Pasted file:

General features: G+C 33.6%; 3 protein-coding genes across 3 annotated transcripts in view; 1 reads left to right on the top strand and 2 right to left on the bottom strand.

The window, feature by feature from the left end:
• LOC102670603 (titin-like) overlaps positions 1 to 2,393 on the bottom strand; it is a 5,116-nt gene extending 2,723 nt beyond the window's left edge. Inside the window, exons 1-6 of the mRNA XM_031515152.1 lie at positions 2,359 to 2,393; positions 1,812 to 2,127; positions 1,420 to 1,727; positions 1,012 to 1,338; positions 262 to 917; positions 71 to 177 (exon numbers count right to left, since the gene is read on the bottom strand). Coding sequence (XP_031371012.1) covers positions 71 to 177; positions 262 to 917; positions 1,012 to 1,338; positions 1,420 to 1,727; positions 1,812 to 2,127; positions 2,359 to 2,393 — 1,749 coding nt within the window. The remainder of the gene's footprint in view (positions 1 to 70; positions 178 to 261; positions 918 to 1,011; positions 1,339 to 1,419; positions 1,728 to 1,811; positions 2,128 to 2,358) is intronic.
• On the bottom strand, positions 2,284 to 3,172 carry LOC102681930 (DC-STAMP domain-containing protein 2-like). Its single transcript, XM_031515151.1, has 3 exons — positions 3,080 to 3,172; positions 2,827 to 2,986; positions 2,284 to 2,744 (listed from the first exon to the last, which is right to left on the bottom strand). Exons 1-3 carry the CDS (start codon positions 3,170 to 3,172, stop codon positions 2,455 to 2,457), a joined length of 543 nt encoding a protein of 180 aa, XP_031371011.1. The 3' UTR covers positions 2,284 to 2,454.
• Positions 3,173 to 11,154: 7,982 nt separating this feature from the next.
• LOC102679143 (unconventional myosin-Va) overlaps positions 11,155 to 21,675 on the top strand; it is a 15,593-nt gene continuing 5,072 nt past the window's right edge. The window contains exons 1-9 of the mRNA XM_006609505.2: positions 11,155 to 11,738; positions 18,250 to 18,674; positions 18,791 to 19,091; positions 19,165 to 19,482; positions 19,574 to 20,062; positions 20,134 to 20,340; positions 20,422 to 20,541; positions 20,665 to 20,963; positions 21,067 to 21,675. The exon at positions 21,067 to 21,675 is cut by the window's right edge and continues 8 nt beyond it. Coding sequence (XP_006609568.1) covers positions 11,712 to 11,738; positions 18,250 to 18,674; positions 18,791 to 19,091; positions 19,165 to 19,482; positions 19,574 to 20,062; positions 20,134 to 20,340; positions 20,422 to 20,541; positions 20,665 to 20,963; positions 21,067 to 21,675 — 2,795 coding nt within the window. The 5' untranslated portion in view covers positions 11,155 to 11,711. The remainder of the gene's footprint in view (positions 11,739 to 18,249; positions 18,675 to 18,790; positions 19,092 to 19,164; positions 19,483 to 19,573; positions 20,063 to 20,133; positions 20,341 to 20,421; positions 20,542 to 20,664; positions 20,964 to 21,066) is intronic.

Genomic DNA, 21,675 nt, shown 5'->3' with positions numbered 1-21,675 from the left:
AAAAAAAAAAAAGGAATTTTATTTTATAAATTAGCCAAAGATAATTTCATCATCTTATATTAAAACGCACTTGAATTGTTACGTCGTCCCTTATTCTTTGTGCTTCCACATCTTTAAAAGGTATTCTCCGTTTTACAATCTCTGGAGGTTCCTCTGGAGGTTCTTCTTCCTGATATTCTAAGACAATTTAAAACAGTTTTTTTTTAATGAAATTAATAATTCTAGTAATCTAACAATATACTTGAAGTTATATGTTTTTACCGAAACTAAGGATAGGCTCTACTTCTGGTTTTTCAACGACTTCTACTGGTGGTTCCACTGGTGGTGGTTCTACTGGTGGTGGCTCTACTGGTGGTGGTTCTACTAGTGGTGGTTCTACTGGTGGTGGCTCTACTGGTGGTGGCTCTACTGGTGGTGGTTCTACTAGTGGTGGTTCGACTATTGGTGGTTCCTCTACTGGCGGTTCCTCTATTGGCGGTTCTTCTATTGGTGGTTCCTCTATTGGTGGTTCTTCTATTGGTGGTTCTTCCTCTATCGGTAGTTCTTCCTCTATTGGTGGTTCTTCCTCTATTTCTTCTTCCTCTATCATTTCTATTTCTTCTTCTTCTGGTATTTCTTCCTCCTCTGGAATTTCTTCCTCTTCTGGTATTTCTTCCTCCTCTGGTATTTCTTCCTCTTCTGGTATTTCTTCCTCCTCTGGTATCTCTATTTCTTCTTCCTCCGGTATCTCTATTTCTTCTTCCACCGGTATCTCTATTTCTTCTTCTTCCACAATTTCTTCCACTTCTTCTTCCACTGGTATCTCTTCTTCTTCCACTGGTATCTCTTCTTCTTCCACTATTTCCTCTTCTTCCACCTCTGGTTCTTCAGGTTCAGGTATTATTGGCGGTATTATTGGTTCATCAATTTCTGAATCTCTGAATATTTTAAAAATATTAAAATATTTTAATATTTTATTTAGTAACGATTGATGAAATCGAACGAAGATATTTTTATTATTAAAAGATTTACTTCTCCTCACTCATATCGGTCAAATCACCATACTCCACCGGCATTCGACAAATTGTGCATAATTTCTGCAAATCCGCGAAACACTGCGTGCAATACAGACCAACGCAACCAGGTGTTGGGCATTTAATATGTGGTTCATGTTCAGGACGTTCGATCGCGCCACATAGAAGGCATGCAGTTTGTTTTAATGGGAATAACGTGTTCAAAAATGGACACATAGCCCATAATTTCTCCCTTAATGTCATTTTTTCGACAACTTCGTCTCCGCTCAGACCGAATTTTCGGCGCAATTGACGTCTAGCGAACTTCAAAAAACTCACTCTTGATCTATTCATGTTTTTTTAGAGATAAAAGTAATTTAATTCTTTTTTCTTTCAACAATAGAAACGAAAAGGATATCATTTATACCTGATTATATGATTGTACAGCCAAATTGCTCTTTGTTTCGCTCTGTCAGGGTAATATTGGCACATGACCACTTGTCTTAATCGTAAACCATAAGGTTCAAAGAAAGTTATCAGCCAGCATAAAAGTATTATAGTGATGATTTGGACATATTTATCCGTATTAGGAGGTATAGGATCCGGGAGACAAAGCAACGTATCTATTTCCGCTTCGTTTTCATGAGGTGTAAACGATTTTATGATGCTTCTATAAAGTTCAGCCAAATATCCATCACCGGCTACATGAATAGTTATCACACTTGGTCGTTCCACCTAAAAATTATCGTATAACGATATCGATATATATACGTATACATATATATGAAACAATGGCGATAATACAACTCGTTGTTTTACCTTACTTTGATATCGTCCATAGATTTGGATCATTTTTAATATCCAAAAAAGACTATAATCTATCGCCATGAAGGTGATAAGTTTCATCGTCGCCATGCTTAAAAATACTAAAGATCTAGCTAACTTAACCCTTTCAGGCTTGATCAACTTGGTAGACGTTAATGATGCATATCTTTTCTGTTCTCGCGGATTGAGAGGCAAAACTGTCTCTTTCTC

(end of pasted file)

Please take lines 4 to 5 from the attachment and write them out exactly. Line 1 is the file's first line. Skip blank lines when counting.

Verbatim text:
• On the bottom strand, positions 2,284 to 3,172 carry LOC102681930 (DC-STAMP domain-containing protein 2-like). Its single transcript, XM_031515151.1, has 3 exons — positions 3,080 to 3,172; positions 2,827 to 2,986; positions 2,284 to 2,744 (listed from the first exon to the last, which is right to left on the bottom strand). Exons 1-3 carry the CDS (start codon positions 3,170 to 3,172, stop codon positions 2,455 to 2,457), a joined length of 543 nt encoding a protein of 180 aa, XP_031371011.1. The 3' UTR covers positions 2,284 to 2,454.
• Positions 3,173 to 11,154: 7,982 nt separating this feature from the next.